1
√
CT100B TDR Cable Analyzer Operator's Manual
TDR Measurement Theory
5.5
Distance-to-Fault (DTF) and Cable Length
Once the operator identifies an impedance discontinuity such as a cable fault or open or short cable
termination, the distance to the fault (D) is related to the velocity of propagation (Vp), the speed of light (c),
and the measured round-trip time (t) to the fault, according to:
=
 ∙  ∙ 
2
The product is divided by 2 because the CT100B measures the time for the pulse to travel to and from the
point of interest.
5.6
Impedance
As mentioned previously, TDR instruments measure reflection coefficient essentially but must calculate
impedance according to:
() = −
Γ() + 1
Γ() − 1
Where () is the impedance at time ,  is the source impedance, Γ() is the reflection coefficient at .
This is the basis for the CT100B ohms-at-cursor measurements and ZTrace impedance traces. It is
important to note that impedance is nonlinear with respect to reflection coefficient, as shown in Figure 46.
CT100B
Figure 46: Relationship of impedance (ohms) to reflection coefficient (rho) for 50 ohm
source impedance (marked by red circle).
Because TDRs measure reflection coefficient, noise and uncertainty on a TDR trace is in units of millirho,
not ohms. Given a fixed amount of uncertainty in reflection coefficient, the corresponding impedance
CT100B TDR Cable Analyzer Operator's Manual
65
TDR Measurement Theory
uncertainty will be low at impedances less than the TDR source impedance (typically 50 ohms) and
increasingly larger and nonlinear for impedance values greater than the TDR source impedance.
The CT100B factory calibration provides typical vertical accuracy of approximately 0.1 ohm near 50 ohms
and approximately 10-20 ohms near 1000 ohms for most cable testing applications. When impedance
measurements are very important, accuracy can be improved using Vert. Ref. (page 43) and normalized
TDR traces (page 52).
5.7
Return Loss
Return loss is another way of measuring impedance change in a cable. Return loss is given in decibels
(dB) and is always calculated using the relative reflection coefficient. Return loss is related to the reflection
coefficient Γ by the formula:
  = −20 ∙ 10 |Γ| dB
The larger the fraction of energy in the reflected signal, the lower the numerical return loss value, so that an
open or a short that returns 100% of the signal has a return loss of 0 dB. A very low loss cable will have a
large return loss in dB. Likewise a 50 ohm cable terminated with a perfect 50 ohm load will have very large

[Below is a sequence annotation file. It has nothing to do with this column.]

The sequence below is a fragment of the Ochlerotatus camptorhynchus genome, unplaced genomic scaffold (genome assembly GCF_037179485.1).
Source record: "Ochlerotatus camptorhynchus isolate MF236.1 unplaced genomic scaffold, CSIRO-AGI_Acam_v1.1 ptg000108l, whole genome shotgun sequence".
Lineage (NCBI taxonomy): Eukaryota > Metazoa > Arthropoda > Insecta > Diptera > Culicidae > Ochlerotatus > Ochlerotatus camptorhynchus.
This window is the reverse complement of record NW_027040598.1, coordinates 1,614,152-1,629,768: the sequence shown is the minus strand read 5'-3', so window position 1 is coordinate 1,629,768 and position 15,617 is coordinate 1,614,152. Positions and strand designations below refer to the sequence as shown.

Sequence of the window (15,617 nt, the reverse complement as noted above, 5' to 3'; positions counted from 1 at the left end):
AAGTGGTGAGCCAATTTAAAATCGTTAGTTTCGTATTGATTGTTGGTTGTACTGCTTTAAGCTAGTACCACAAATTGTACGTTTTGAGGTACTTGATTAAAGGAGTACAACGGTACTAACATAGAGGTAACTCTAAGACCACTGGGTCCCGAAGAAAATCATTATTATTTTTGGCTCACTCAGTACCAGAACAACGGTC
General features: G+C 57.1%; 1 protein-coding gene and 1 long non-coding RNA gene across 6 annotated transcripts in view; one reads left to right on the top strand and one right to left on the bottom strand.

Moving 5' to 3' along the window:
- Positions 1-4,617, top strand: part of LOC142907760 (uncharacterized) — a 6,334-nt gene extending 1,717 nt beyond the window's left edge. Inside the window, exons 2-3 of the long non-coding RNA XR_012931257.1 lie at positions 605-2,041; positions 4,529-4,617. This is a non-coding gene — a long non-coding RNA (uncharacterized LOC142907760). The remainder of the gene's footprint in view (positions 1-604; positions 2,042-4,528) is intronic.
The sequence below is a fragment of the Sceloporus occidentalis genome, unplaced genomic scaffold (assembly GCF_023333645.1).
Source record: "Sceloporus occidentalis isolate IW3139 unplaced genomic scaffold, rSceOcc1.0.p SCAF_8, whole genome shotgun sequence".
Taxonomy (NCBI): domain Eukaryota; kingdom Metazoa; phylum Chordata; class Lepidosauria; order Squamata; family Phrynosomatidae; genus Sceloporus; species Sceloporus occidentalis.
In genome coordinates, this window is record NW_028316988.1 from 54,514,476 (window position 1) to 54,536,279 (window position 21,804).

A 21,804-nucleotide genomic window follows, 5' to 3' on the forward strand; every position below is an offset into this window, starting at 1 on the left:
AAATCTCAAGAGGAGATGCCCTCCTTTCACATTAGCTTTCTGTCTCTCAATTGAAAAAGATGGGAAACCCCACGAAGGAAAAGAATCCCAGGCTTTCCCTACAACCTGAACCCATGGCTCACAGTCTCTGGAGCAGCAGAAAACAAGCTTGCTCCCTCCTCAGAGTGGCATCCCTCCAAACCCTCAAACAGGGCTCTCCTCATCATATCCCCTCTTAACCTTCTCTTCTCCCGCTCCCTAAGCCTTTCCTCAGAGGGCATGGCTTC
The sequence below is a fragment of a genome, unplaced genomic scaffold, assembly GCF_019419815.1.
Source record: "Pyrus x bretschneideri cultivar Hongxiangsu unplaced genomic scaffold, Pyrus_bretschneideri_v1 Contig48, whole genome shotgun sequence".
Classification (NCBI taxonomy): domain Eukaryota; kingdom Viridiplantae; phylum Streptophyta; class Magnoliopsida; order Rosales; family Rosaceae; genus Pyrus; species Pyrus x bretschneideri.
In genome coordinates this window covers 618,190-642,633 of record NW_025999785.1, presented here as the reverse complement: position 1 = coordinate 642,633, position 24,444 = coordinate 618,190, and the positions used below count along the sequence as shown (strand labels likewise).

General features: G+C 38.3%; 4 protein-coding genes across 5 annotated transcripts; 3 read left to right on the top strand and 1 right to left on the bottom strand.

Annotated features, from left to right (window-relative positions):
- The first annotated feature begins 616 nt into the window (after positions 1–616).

return loss in dB. This relationship is shown in Figure 47.
Return loss measured directly from a CT100B TDR trace represents the average return loss over all
frequencies in the step-rise test signal. The CT100B can measure TDR return loss at cursor and relative
return loss between cursors and optionally displays these values at the right hand of the screen in units of
dB, with prefix of “RRL” for the relative return loss measurement.
The CT100B is also able to measure complex frequency-specific S11 return loss and cable loss values such
as those produced with Vector Network Analyzer (VNA) and Frequency Domain Reflectometer (FDR)
equipment. This is discussed in further detail on page 69.
Figure 47: Relationship of return loss (dB) to reflection coefficient (rho).
66
CT100B TDR Cable Analyzer Operator's Manual
TDR Measurement Theory
5.8
VSWR
Voltage standing wave ratio (VSWR) is a way of displaying reflection coefficient in a nonlinear way that
emphasizes changes in cable impedance. VSWR is the voltage standing wave ratio and is related to the
reflection coefficient Γ according to:
 =
1 + |Γ|
1 − |Γ|
VSWR measures the ratio of the maximum-over-time amplitude of the nodes and anti-nodes of the
standing wave off of a reflection. If there's no reflection (e.g. 50 ohm termination), VSWR will be 1. If all
energy is reflected (e.g. short or open fault), VSWR goes to infinity. This relationship is shown in Figure 48.
VSWR is a unitless, scalar value.
The CT100B displays two different VSWR values at cursor. The first, VSWR, is calculated from the total
reflection relative to the CT100B test port source impedance (50 ohms). The second, RVSWR, is
calculated from the reflection between the two cursors. In other words, VSWR is based on the millirho
reflection coefficient, while RVSWR is based on the RRC, relative reflection coefficient calculation. There
are menu options in the Display menu to toggle the display of VSWR and RVSWR.
Figure 48: Relationship of voltage standing wave ratio (VSWR) to reflection coefficient (rho).
VSWR for 50 ohm load is shown by the red circle.
5.9
Rise Time and Spatial Resolution
Spatial resolution is defined by the ability of the operator to distinguish the presence of two closely spaced
faults on a TDR waveform. An accepted rule of thumb is that the limiting spatial resolution of a TDR
instrument is approximately ½ of the system rise time (10-90%). This is the time required for the step signal
reflected from an open or short termination to transition from 10% to 90% of the final step amplitude. For a
TDR with 100 ps system rise time, the estimated spatial resolution R is approximately:
CT100B TDR Cable Analyzer Operator's Manual
67
TDR Measurement Theory
≅
1
∙  ∙  ∙  = 10 
2
where c is the speed of light,  is the system rise time, and velocity of propagation Vp is taken to be 0.66.